Non-Hermitian Hartman Effect

Longhi; Stefano
Annalen der Physik 534, 2200250 (1-12) (2022)

The Hartman effect refers to the rather paradoxical result that the time spent
by a quantum mechanical particle or a photon to tunnel through an opaque
potential barrier becomes independent of barrier width for long barriers. Such
an effect, which has been observed in different physical settings, raised a
lively debate and some controversies, owing to the correct definition and
interpretation of tunneling times and the apparent superluminal
transmission. A rather open question is whether (and under which
conditions) the Hartman effect persists for inelastic scattering, that is, when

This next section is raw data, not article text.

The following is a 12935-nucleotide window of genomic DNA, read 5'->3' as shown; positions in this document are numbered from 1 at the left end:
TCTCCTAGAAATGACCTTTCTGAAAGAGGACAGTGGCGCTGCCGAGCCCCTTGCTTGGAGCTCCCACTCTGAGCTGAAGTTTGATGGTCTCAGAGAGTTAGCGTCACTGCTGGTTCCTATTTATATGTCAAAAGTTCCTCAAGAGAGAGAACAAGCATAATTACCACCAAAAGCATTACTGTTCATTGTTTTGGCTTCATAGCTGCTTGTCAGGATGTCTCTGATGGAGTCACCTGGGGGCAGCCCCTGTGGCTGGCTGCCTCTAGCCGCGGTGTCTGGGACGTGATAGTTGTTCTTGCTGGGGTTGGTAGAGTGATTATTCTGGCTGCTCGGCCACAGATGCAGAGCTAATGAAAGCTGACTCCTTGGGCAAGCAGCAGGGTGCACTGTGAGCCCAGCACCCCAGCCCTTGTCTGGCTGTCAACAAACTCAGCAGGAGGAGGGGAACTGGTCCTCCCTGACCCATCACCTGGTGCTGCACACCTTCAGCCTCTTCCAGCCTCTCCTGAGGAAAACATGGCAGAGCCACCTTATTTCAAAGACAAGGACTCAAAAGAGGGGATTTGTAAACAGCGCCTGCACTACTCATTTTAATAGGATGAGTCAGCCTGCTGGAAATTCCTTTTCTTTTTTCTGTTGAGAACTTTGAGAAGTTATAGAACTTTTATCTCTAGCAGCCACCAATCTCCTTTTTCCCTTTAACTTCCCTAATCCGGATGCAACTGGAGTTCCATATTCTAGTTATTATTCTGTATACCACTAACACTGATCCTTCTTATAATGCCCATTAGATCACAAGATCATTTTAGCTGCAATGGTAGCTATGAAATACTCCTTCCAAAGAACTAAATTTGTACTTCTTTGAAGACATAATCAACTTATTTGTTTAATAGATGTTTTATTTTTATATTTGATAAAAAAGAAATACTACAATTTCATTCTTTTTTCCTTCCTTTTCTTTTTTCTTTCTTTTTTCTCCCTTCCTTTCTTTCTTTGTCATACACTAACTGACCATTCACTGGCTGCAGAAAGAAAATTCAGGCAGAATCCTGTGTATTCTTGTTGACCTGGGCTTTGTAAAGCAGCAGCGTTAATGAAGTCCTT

the potential becomes non-Hermitian and the scattering matrix is not unitary.
Here, tunneling through a heterojunction barrier in the tight-binding picture is
considered, where the barrier consists of a generally non-Hermitian
finite-sized lattice attached to two semi-infinite nearest-neighbor Hermitian
lattice leads. A simple and general condition is derived for the persistence of
the Hartman effect in non-Hermitian barriers, showing that it can be found
rather generally when non-Hermiticity arises from nonreciprocal couplings,
that is, when the barrier displays the non-Hermitian skin effect, without any
special symmetry in the system.

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